Part 2, Chapter 12 Quotes

“I have a feeling that if you go away, you will not come back. Something will happen to one of us, or to both. People have to snatch at happiness when they can, in this world. It is always easier to lose than to find. What I have is yours, if you care enough about me to take it.”

Related Characters: Alexandra Bergson (speaker), Carl Linstrum
Page Number: 122
Explanation and Analysis:

Having learned of Lou and Oscar's anger about his relationship with Alexandra, Carl resolves to leave Alexandra's farm. He has told Alexandra that he will try to find "something to offer" Alexandra––implying that he will strive to earn money. Hearing this, however, Alexandra protests that there is no point in offering people things they don't need, and in this passage she asks Carl not to leave. Alexandra's words reflect her solemn, serious view of life. Even as she suggests marrying Carl, she frames this in terms of the ultimate harshness of life, saying "it is always easier to lose than to find." Although this attitude may appear pessimistic, it allows Alexandra to pursue long-term, sustainable happiness, rather than acting according to her own whims or those of other people.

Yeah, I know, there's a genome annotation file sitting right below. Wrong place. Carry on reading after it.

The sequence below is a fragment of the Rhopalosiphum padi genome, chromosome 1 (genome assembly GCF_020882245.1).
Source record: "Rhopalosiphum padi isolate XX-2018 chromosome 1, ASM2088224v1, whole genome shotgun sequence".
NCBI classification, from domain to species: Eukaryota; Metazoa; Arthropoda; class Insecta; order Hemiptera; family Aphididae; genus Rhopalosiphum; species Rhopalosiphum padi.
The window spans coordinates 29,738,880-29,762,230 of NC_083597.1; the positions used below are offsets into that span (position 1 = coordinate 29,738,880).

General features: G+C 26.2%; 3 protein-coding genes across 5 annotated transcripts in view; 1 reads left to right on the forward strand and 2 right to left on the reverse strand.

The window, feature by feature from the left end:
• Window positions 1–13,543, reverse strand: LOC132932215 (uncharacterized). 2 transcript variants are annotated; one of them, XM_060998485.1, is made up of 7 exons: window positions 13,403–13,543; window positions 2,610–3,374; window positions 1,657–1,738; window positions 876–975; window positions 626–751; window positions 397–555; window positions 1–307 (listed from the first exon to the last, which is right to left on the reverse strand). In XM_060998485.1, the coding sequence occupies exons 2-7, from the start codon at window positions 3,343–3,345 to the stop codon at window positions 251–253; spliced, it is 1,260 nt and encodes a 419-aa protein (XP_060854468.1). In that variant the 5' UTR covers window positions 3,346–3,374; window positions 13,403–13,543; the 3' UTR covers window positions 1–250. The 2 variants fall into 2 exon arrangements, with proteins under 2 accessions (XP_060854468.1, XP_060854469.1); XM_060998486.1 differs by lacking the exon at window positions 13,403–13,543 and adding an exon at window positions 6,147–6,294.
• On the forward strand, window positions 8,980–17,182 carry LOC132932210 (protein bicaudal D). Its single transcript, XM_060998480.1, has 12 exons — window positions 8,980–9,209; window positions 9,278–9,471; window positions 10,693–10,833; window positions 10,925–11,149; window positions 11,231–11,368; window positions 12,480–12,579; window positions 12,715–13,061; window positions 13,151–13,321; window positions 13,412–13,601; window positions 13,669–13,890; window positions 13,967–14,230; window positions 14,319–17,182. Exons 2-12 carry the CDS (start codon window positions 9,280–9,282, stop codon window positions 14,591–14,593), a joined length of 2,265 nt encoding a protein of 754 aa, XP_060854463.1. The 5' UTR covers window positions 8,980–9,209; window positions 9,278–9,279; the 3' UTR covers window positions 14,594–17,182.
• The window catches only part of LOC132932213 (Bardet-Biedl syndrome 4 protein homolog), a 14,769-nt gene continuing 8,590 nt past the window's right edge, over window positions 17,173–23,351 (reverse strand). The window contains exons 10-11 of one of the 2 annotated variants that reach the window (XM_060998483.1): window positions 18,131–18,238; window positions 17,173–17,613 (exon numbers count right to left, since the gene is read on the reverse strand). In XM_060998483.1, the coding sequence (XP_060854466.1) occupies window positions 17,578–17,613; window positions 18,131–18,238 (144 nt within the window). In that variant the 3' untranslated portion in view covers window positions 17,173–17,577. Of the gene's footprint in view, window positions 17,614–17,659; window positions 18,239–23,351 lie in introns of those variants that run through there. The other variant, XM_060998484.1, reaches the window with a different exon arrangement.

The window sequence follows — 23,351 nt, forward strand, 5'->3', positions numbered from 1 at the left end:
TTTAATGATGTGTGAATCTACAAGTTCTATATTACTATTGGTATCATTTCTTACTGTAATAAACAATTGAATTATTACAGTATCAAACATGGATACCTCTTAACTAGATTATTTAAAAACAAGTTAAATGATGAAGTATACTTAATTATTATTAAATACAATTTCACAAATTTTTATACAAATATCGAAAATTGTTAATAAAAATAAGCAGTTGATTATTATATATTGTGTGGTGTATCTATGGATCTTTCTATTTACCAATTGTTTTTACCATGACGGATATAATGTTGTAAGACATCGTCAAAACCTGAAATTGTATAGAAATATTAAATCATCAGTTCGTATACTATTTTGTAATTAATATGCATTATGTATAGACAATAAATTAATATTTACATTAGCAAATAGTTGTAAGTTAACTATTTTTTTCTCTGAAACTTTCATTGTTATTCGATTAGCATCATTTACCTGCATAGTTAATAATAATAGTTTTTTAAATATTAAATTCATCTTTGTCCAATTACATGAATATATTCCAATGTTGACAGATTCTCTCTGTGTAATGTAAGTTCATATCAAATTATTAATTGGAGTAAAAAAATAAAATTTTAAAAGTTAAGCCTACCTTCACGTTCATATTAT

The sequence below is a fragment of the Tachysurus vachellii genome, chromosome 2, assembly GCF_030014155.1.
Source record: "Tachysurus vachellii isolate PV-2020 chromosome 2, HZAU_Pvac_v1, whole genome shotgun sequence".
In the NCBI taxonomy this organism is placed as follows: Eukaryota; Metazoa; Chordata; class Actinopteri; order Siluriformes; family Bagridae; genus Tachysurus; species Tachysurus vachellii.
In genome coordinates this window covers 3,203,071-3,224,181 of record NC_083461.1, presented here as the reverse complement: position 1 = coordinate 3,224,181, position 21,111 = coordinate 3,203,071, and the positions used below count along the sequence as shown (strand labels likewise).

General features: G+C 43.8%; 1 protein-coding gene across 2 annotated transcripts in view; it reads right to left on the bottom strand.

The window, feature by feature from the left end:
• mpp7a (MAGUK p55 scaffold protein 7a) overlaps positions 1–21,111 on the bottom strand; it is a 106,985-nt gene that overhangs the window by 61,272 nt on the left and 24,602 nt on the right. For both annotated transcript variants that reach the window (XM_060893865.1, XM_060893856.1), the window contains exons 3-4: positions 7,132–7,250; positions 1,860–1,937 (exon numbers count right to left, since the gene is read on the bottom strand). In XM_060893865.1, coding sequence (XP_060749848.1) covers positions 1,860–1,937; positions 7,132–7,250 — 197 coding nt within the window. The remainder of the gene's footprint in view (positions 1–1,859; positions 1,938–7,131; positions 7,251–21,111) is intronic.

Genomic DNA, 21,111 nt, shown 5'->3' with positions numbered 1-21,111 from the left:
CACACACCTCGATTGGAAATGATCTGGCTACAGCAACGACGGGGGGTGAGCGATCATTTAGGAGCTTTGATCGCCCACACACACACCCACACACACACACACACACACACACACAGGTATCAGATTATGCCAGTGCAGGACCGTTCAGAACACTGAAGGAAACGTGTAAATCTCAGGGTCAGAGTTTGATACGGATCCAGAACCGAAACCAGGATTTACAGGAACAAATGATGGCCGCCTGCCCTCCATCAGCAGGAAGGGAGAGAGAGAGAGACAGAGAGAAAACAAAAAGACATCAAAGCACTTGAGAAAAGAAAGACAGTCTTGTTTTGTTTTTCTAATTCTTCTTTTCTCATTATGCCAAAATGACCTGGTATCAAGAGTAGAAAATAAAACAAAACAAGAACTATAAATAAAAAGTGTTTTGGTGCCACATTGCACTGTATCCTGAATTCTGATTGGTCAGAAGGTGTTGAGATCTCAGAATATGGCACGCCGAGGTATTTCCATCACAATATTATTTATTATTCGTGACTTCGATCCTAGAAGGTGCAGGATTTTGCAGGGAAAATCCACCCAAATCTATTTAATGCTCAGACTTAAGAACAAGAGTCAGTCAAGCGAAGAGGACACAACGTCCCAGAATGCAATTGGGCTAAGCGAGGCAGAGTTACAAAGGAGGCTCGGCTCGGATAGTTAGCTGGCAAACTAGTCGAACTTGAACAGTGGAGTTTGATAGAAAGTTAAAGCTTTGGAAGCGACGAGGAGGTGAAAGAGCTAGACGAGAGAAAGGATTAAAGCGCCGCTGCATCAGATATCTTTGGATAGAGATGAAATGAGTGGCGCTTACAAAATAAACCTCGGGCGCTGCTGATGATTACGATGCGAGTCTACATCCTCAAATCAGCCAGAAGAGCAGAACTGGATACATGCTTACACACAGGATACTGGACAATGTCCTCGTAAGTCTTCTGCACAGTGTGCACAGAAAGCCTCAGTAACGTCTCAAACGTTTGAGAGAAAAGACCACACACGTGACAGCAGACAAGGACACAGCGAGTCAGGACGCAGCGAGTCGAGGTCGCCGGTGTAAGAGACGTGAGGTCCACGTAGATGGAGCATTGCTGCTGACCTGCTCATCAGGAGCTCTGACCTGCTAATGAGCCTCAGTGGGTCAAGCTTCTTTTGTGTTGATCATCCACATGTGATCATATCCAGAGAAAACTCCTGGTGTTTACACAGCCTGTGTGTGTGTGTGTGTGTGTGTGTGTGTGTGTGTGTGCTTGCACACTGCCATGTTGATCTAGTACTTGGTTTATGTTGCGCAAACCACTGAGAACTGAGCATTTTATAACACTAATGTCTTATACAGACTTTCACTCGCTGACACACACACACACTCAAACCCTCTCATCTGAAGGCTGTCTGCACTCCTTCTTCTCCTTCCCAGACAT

Part 3, Chapter 1 Quotes

Alexandra had never heard Marie speak so frankly about her husband before, and she felt that it was wiser not to encourage her. No good, she reasoned, ever came from talking about such things…

Related Characters: Alexandra Bergson, Marie Shabata, Frank Shabata
Page Number: 132
Explanation and Analysis:

Marie has invited Alexandra and Mrs. Lee over to her house while Frank is out. Here, Marie admits to Alexandra that the night before she had been crying from loneliness, and later tells Alexandra that she thinks Frank should have married a different woman, one who was more devoted to him. Alexandra is surprised by this comment and worries that no good "ever came from talking about such things." Although Alexandra is less worried about propriety and reputation than other characters (such as her brothers), she has a strong aversion to the dangers of passionate emotions.